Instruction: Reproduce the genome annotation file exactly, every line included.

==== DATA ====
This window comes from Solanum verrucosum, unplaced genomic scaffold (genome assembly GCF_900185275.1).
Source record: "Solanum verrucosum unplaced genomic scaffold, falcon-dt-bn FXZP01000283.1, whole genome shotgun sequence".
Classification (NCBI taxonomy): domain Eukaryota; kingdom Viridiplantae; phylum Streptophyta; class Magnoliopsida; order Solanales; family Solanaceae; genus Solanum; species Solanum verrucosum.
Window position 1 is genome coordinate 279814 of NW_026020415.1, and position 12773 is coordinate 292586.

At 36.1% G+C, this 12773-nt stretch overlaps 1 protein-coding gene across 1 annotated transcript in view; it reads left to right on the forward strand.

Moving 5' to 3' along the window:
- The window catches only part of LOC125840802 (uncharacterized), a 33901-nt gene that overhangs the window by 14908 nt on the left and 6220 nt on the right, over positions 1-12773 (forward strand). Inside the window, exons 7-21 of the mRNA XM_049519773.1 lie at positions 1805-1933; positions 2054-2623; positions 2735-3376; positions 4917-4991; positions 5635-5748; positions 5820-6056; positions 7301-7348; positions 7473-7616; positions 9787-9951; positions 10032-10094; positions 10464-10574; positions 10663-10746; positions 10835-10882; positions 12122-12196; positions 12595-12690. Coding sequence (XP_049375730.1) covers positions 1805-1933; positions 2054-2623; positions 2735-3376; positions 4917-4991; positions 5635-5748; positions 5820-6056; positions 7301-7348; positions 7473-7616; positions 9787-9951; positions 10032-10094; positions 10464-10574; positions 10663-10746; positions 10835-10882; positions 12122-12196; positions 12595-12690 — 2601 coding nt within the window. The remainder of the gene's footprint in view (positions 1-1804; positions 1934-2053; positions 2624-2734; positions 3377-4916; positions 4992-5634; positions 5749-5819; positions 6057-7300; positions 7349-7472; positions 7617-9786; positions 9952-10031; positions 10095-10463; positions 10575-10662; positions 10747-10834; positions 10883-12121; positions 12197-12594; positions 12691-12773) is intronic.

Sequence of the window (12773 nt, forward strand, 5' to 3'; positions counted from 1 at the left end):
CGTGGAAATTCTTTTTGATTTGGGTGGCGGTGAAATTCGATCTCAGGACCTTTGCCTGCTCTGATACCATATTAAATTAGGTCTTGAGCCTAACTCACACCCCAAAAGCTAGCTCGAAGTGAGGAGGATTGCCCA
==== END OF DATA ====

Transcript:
This window comes from Solanum verrucosum, unplaced genomic scaffold (genome assembly GCF_900185275.1).
Source record: "Solanum verrucosum unplaced genomic scaffold, falcon-dt-bn FXZP01000283.1, whole genome shotgun sequence".
Classification (NCBI taxonomy): domain Eukaryota; kingdom Viridiplantae; phylum Streptophyta; class Magnoliopsida; order Solanales; family Solanaceae; genus Solanum; species Solanum verrucosum.
Window position 1 is genome coordinate 279814 of NW_026020415.1, and position 12773 is coordinate 292586.

At 36.1% G+C, this 12773-nt stretch overlaps 1 protein-coding gene across 1 annotated transcript in view; it reads left to right on the forward strand.

Moving 5' to 3' along the window:
- The window catches only part of LOC125840802 (uncharacterized), a 33901-nt gene that overhangs the window by 14908 nt on the left and 6220 nt on the right, over positions 1-12773 (forward strand). Inside the window, exons 7-21 of the mRNA XM_049519773.1 lie at positions 1805-1933; positions 2054-2623; positions 2735-3376; positions 4917-4991; positions 5635-5748; positions 5820-6056; positions 7301-7348; positions 7473-7616; positions 9787-9951; positions 10032-10094; positions 10464-10574; positions 10663-10746; positions 10835-10882; positions 12122-12196; positions 12595-12690. Coding sequence (XP_049375730.1) covers positions 1805-1933; positions 2054-2623; positions 2735-3376; positions 4917-4991; positions 5635-5748; positions 5820-6056; positions 7301-7348; positions 7473-7616; positions 9787-9951; positions 10032-10094; positions 10464-10574; positions 10663-10746; positions 10835-10882; positions 12122-12196; positions 12595-12690 — 2601 coding nt within the window. The remainder of the gene's footprint in view (positions 1-1804; positions 1934-2053; positions 2624-2734; positions 3377-4916; positions 4992-5634; positions 5749-5819; positions 6057-7300; positions 7349-7472; positions 7617-9786; positions 9952-10031; positions 10095-10463; positions 10575-10662; positions 10747-10834; positions 10883-12121; positions 12197-12594; positions 12691-12773) is intronic.

Sequence of the window (12773 nt, forward strand, 5' to 3'; positions counted from 1 at the left end):
CGTGGAAATTCTTTTTGATTTGGGTGGCGGTGAAATTCGATCTCAGGACCTTTGCCTGCTCTGATACCATATTAAATTAGGTCTTGAGCCTAACTCACACCCCAAAAGCTAGCTCGAAGTGAGGAGGATTGCCCA